Parent General Information


Informational Articles:

Demographic Research Concerning Birth Month and School Starting Dates

The Best Way to Cheer for Your Child – Wall Street Journal

Be sure to receive communications from the NCVA! Add the following emails to your safe list:

[email protected]; [email protected]


We have developed this page over the last few years and since it has been well complimented, we will continue to provide parents updated information here continuing throughout the season. We would like to welcome all new and returning players for the upcoming season and thank all the parents that contributed ideas and information for this page.

This site has been constructed to help the Junior Division parents stay informed and updated for the club season. We want to help you make good decisions for your child that will best suit your needs for the club season. Please take a moment and read through the information provided here. If you have any questions, please review our Frequently Asked Questions section. Thank you and we hope you have a great club season!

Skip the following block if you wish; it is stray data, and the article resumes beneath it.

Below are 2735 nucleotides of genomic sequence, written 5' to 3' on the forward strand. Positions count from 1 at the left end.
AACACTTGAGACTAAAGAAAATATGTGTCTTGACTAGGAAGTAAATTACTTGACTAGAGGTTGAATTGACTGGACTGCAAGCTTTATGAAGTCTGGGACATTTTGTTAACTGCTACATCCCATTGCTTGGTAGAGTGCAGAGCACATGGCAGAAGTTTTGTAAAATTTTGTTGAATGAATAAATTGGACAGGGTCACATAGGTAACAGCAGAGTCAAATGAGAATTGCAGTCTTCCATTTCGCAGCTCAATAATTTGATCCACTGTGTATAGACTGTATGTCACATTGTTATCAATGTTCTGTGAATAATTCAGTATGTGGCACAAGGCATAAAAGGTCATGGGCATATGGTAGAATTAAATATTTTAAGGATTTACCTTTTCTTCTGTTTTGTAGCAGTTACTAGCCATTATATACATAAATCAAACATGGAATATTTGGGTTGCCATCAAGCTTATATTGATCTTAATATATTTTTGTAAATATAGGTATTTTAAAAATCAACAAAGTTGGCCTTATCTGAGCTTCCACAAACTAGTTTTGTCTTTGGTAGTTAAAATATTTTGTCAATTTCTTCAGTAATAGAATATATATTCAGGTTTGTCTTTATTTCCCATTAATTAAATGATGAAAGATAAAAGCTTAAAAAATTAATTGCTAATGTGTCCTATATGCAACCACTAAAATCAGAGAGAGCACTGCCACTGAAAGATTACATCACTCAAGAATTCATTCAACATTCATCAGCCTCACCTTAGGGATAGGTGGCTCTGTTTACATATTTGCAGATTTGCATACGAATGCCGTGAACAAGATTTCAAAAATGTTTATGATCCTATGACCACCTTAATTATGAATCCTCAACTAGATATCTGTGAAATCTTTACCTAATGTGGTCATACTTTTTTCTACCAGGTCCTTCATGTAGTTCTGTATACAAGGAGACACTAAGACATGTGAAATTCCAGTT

The Membership process can be quick and easy. You as a parent have options on how you would like to approach your child or yourself becoming a member of the NCVA. As a member, you can be included in our email blasts which will keep you updated on information that your club receives. We encourage every parent to become a member so that they are better informed.

More detailed information can be found in the handbooks for your division (girls/boys). To access the handbook, find your division above and select handbook.


We encourage all parents to go through their coaches and club directors for all questions regarding club volleyball.

We also encourage all parents to read our Handbooks and league pages for each division as they are great places to get more detailed information. To find your applicable handbook and league page, please select girls or boys from the top navigation bar and then choose the league or handbook of your choice.

If you have exhausted these means and still have not had your questions answered, or feel that you cannot approach your coach/club director, please contact us.

We ask that you send us an email with the information below:

  1. Your full name